Listen to Jim: http://jimreedbooks.com/mp3/bornbeneaththepapermillmist.mp3
or read on…
Early memories of my father always include the sounds of his four-second morning sneeze fit.
“Wah-CHOO!” again, and then it was all over.
Who knows where my father’s sneezes came from—there are suspects all around, but like all environmental irritants, it takes generations for subversive researchers to dig out the truth.
Could it be lung remnants of unregulated coal dust he breathed, working in the 1920′s coal mines of West Alabama? Could it be the rotten-egg-smelling mist that lay heavy on the morning air of Tuscaloosa back then, generated by the Paper Mill that dominated the town? Could it be some sort of undiagnosed allergy that today might be muted or mutated through mysterious prescriptions?
Maybe it was just hereditary, since I now have his same sneezes.
By moving from coal-mining country and paper mill stench in Tuscaloosa to densely-particulated air in Birmingham, back in 1969, did I manage to ameliorate my throat-clearing sneezing habits of old? Nope. Still do it, still don’t know the real cause, still muddle on through.
As I make these notes that you are now reading, I can see Vulcan the Iron Man through the window, a 55-foot-tall cast-iron statue of the Roman god of fire and armor—an unlikely overseer of Birmingham. He looks out over a vast valley where the particuates settle and are inhaled each day.
If you ever get to visit Alabama, don’t miss Vulcan. He’s what we have to show off—the world’s largest cast-iron statue. St. Louis has The Arch, Paris has The Tower, we have Vulcan.
Anyhow, one of the things I like about this enormous hulk is that, while macho and tough and stocky of build, he has a finer, more gentle side. For one thing, he is holding aloft a metal spear he is fabricating, gazing up the shaft to see if it’s straight and true, obviously taking great pride in his work above the hot anvil at his feet. The other nice thing about him is he’s thinking of his secret love across the valley, a 23-foot-tall gold statue of the beautiful (and nude) Miss Electra, symbol of the harnessing of electricity to make things work better.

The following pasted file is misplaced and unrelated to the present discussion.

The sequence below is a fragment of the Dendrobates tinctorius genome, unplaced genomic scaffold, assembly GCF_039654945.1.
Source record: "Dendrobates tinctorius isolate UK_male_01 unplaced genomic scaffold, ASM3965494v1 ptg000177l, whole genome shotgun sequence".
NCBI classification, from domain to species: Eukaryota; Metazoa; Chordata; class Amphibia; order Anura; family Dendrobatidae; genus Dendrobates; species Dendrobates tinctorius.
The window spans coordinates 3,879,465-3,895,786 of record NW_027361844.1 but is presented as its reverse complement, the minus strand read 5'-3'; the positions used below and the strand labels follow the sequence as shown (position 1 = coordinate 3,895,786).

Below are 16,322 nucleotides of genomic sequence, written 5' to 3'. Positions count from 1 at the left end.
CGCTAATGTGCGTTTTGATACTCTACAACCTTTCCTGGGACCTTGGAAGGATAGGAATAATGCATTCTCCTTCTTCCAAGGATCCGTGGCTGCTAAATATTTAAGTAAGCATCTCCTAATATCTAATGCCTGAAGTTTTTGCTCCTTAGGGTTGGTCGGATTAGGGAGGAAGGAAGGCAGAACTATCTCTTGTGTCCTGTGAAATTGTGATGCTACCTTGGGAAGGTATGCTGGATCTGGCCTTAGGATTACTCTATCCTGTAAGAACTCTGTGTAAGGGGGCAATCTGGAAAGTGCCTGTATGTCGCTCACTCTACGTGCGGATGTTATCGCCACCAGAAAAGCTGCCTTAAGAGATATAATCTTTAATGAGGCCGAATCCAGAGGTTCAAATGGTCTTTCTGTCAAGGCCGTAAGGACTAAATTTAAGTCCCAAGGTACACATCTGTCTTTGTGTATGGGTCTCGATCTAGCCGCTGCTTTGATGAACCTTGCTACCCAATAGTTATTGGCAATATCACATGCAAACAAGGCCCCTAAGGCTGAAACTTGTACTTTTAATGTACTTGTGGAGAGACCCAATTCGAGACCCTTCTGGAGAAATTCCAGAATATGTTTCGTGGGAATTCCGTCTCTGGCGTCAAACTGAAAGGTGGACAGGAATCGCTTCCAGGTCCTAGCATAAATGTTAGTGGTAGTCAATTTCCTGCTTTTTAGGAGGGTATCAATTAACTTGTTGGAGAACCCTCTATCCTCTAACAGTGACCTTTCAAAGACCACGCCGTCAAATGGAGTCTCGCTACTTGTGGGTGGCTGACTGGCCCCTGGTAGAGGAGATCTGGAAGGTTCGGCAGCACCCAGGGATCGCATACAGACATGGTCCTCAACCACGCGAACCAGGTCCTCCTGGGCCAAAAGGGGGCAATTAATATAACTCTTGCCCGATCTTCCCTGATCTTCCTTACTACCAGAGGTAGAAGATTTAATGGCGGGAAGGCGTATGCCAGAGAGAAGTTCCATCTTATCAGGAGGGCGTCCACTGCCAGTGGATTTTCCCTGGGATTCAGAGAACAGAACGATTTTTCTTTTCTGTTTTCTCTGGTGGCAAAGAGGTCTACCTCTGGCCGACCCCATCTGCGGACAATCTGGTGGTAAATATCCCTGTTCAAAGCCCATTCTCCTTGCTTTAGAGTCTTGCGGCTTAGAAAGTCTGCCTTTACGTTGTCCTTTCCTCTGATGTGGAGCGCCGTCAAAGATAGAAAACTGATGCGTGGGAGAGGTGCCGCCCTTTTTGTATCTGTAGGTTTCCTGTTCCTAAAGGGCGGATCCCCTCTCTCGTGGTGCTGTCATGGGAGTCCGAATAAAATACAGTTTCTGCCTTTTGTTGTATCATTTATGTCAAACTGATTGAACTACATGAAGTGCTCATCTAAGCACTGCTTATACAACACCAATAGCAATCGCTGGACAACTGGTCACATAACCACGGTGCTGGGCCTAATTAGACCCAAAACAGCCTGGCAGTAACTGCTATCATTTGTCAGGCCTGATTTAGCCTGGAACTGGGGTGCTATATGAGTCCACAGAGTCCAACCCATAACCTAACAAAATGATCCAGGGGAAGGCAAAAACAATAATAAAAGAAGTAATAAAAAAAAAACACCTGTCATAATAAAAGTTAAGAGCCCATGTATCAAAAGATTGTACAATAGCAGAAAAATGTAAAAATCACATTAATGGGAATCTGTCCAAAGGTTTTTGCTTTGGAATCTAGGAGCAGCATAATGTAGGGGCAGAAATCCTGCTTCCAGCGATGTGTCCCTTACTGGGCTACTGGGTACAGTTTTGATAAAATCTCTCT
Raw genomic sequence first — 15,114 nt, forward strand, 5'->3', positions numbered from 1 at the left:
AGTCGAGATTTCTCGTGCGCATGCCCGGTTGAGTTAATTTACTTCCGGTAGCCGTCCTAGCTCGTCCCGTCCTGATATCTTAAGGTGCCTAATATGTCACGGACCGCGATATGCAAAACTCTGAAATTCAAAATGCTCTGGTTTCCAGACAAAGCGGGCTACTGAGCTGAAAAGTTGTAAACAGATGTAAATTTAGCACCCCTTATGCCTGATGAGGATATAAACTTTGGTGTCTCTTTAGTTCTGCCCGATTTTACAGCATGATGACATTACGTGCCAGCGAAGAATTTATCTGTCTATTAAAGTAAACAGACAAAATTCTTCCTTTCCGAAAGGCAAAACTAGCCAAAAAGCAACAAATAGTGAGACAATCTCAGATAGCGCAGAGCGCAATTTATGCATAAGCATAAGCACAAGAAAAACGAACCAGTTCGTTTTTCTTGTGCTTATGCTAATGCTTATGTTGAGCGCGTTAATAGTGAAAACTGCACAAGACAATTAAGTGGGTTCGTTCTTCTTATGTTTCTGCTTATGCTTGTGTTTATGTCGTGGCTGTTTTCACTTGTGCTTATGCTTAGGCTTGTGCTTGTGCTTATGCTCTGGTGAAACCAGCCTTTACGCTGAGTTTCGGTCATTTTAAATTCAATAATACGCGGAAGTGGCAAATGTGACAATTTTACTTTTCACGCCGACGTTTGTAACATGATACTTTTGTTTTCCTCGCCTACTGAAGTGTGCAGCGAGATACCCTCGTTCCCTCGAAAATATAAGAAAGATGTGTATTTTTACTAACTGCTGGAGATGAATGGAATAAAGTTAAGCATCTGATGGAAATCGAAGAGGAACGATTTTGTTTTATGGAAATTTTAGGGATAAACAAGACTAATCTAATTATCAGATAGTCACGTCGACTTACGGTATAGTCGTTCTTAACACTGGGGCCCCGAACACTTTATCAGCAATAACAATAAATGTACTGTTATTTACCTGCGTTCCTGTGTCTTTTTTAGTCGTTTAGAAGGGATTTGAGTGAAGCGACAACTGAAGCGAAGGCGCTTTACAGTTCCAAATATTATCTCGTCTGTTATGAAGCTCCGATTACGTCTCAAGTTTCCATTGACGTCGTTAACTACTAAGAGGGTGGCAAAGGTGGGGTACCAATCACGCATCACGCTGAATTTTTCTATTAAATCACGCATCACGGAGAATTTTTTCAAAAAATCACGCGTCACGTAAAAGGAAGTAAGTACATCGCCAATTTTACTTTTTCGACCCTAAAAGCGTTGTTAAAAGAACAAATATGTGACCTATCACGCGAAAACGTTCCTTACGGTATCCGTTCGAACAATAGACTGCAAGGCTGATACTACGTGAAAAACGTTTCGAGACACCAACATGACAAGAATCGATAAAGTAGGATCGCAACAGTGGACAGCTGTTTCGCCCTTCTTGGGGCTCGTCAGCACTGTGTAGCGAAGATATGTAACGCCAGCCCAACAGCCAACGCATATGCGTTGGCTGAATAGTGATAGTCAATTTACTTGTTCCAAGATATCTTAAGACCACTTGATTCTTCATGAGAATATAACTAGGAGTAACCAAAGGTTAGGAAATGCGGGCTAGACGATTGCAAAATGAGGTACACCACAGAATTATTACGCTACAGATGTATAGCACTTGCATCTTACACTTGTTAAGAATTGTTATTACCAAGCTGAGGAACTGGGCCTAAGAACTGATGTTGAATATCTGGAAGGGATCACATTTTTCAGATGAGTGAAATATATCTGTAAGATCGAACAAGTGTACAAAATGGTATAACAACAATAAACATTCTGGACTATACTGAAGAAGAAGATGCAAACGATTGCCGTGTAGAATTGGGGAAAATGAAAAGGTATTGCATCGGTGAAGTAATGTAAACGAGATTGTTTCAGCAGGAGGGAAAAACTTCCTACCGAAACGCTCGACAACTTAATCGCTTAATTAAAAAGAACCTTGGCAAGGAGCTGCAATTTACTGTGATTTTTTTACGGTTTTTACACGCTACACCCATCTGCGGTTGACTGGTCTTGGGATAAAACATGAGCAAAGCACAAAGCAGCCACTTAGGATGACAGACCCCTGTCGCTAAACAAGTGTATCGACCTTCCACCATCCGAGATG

There you have the romance and beauty of pollution. The unrequited affair of Vulcan and Electra, their pride in rising above the heavy, dusty mists, their stoic stances representing the spirit of all of us who are powerless to change the course of industry and nature, their very symbolism keeps us going.
No matter how tough things get, there’s always some hope that us little folk can keep our heads up, our pride intact, our babies nurtured, our kindnesses perpetuated, our love affairs familial and romantic and sustainable…
And each time someone nearby goes “Wah-CHOO!” it’s nice to reflect on what that strange noise means, it’s nice to raise a truing spear or a bolt of energizing lightning to the sky and give a silent salute to the meek—the meek, who will not inherit the earth but who can at least now and then contest the Will
(c) 2013 A.D. by Jim Reed